For instance, the herb garden should be nearest to the house. Features like a hen house or sheds for other animals should also be kept within easy access for daily feeding and maintaining sanitary conditions.
 
Vegetables harvested infrequently (leeks, carrots, cabbage...) can afford to be a bit further away. Vegetables that are only harvested once a year (peppers, late potatoes...) should be relegated to the edges of the growing area, same as fruit trees.
 
The farthest areas of the garden can be left wild, allowing wild flowering plants to thrive, and use to keep wood and other supplies, bordered by a hedge.
 
In this way, your garden can be divided into 4 or 5 distinct zones provided you have enough space.


3. Fitting in with the surroundings


Exposure to wind, sunlight, visual pollution, etc. should be included in your design in order to make the most of the environment around your garden.
 
These can be important when installing outbuildings and certain garden features. It's not just a question of making a plan showing the locations of buildings, paths, plants, etc., but actually positioning them to create an efficient, productive system.
 
Plants requiring plenty of sunlight should be left exposed or trained against a south-facing wall; large trees should be kept on the northern edge if you don't want them to overshadow your garden; hedges can be used to conceal unappealing buildings; and a greenhouse against the back of the house can help to heat your rooms...


Sow today, reap tomorrow


Permaculture and biodynamic cultivation are two complementary gardening methods where the natural advantages of the environment are optimized in the interests of sustainable development, ecological responsibility and economical efficiency.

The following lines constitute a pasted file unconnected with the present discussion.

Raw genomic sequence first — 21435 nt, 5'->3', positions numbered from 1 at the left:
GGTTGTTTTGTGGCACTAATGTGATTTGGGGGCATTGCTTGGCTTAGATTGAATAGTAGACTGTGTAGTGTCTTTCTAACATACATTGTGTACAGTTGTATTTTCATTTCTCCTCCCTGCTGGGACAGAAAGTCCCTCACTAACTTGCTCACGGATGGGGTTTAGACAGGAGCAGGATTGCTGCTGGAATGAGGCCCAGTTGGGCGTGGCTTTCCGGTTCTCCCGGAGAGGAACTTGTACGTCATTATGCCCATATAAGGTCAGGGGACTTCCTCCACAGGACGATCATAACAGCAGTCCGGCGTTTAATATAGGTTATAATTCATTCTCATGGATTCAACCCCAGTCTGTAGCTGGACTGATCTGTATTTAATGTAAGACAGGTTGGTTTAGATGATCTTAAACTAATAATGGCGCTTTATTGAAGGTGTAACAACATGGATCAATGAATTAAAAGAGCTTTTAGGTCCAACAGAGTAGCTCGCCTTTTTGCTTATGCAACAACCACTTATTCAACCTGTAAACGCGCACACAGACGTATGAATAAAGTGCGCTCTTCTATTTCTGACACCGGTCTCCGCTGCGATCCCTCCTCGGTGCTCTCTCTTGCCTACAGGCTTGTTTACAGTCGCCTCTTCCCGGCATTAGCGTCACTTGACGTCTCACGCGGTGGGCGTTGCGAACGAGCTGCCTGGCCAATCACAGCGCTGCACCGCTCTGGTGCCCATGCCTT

Gardening with the moon promotes abundant harvests, optimizes plant growth, improves seed quality, and all this simply by following a lunar calendar based on precise observation of the the phases of the moon and the constellations.

Permaculture is an entire way of life which aims, beyond its application in organic gardening, to protect the planet today and for generations to come. With its use of natural inputs, complementary plant cultivation, recycling and common sense principles, permaculture is a radical ecological programme with a lot to offer.


Did you find this guide helpful? Yes
0 upvotes
Guide written by:

John, Passionate gardener, Cambridge 36 guides écrits

John, Passionate gardener, Cambridge
When I was young, I was already working in the family garden. Perhaps that is where my interest in plants and gardening came from. So, it was logical for me to study both plant biology and agronomy.
 
At the request of various publishers I have, over twenty-five years, written many books on the subject of plants and mushrooms (a subject that is close to my heart).They were mostly identification guides at first, but shortly after they were about gardening, thus renewing the first passion of my childhood.
 
I have also regularly collaborated with several magazines specializing in the field of gardening or more generally in nature. There is no gardener without a garden, I have cultivated mine in a small corner of Cambridge for the last thirty years and this is where I put into practice the methods of cultivation that will I advise you in as well.

The products related to this guide